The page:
On August 4, 2016 in Birmingham, Alabama, MSHA held its last of four open hearings on the Proposed Rule for Examinations of Working Places in Metal and Nonmetal Mines to receive feedback from the mining industry and expand upon the nuances of the proposed modifications.
During the hearing, industry concerns surrounding the proposed rule were echoed, including the additional workplace exam requirements the proposed rule seeks to enforce: the performance of workplace exams prior to the start of shift; the notification of all miners working in an area by the competent person of all hazards noted during the exam; the prompt initiation of corrective action; and signing and dating of the record by the competent person before the end of each shift.
Industry representatives commented on the level of detail related to the hazards found and the corrective action taken, mandated under the new rule. MSHA fired back that the need to address hazards leading to a rising level of fatalities in the Metal/Nonmetal sector drove them to propose a new rule. However, MSHA has previously acknowledged 2015 as the safest year in the history of the administration.
Despite the proposal, certain aspects of the rule would not change, including the definitions of a “working area,” and “competent person.” Yet, MSHA stated during the Birmingham meeting that a best practice recommendation, previously outlined in past Program Policy Letters, is to designate a foreman or supervisor as examiners the competent person completing workplace exams. Certain operators testified the rule would place too much emphasis on a written record and could ignore hazards that operators could correct in real-time during shifts.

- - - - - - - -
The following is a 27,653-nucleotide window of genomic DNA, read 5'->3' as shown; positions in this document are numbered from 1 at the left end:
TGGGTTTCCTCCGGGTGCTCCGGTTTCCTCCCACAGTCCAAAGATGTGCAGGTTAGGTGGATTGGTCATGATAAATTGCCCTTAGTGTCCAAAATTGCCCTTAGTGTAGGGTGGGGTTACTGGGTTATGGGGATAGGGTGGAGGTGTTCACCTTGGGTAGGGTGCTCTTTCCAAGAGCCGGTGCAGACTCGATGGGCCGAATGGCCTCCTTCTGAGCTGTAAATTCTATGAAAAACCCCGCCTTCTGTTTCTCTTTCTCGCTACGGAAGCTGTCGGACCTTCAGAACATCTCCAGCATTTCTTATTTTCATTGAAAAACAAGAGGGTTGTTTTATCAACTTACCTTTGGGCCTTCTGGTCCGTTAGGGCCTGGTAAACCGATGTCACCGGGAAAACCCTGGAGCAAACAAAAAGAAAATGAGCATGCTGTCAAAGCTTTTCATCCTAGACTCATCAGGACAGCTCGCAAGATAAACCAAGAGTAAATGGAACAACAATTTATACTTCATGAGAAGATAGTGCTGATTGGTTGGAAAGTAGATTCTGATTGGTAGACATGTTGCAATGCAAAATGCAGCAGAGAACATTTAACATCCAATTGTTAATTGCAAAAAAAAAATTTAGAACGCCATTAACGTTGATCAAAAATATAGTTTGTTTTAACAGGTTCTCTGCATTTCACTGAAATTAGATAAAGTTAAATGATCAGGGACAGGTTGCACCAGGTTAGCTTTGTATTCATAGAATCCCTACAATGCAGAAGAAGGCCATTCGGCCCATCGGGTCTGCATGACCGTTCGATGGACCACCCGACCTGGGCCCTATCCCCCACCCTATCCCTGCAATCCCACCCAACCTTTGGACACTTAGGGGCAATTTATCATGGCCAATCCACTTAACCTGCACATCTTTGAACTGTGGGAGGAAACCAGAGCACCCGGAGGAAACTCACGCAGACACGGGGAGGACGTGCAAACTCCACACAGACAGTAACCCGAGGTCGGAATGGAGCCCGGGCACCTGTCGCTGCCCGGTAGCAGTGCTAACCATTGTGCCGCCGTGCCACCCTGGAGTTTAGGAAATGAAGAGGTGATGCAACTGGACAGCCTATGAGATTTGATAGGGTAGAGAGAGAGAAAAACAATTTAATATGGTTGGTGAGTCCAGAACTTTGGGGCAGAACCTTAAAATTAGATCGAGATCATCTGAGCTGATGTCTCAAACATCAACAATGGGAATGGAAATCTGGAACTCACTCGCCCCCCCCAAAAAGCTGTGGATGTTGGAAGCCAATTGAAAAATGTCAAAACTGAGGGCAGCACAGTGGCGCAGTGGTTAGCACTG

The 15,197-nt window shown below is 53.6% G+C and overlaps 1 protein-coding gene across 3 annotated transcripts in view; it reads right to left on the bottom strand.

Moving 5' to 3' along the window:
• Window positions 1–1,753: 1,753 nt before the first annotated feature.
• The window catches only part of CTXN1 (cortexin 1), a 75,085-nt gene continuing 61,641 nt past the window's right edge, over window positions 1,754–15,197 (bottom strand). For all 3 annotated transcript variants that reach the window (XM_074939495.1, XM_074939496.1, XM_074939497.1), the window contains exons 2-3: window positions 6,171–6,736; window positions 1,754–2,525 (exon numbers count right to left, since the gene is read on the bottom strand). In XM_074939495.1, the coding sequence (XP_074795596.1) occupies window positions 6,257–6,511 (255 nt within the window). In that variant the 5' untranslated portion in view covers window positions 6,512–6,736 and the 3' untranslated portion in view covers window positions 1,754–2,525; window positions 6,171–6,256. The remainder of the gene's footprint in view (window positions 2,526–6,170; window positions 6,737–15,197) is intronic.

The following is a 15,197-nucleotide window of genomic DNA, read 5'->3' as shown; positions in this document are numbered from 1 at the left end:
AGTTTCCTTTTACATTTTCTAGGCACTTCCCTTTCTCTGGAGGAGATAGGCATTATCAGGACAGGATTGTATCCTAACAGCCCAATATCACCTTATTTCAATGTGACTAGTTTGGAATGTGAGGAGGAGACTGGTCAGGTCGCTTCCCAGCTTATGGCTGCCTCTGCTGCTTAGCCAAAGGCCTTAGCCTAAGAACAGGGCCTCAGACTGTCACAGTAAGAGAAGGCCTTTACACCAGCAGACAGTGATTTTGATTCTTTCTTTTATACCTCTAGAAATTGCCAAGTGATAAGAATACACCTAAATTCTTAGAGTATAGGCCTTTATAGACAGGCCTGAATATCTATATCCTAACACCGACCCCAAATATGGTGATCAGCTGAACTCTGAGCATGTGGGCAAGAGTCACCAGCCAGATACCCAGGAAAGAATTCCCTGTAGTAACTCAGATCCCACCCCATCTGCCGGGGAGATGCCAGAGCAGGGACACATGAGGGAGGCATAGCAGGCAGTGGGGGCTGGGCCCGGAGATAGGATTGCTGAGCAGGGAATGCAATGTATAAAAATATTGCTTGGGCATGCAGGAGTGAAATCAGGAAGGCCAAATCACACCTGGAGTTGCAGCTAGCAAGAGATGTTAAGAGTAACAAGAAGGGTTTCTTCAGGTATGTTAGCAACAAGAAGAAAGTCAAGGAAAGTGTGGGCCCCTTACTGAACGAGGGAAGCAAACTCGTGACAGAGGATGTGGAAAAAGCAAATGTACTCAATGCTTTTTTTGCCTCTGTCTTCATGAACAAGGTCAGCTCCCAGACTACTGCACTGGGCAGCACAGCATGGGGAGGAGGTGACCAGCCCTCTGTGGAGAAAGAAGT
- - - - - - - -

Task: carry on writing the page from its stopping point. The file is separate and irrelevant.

Other comments pointed to the MSHA further exposing a “competent person,” designated to perform the workplace exam, to prosecution under Section 110(c) of the Mine Act and subjecting them to personal fines and potential criminal prosecution. Other consequences of looming 110(c) investigations were top-of-mind such as whether the investigation may motivate workplace examiners to report all potential (but not present) hazards on the exam – a practice in futility.
Mine operators present at the Birmingham hearing urged MSHA to clarify what level and type of communication would satisfy the proposed rule’s requirement of notifying miners of discovered hazards. For example, individuals asked whether the operator should individually notify miners in writing or verbally, or if he/she can post hazards in in a central location.
Mine operators also testified that performing workplace exams prior to shifts would often force them to do so in the dark, creating hazard to the examiner and not producing thorough exams.
Industry representatives questioned the retention of workplace exam records. MSHA fielded questions about whether mine operators would to receive citations for issues noted on previous workplace exams. MSHA Southeast District Manager Samuel Pierce stated that if a mine operator corrected or mitigated a hazard on a previous workplace exam, he/she would not receive enforcement action for former condition.
Due to the voluminous comments received from stakeholders up to this point, MSHA has extended the deadline to submit on the rule proposed rule for an additional 17 days until September 23, 2016. (CORRECTION – DEADLINE EXTENDED UNTIL SEPTEMBER 30, 2016)
Operators and other stakeholders interested in submitting comments can contact Nick Scala, firstname.lastname@example.org, from the MSHA Practice Group at Conn Maciel Carey PLLC for further information and assistance.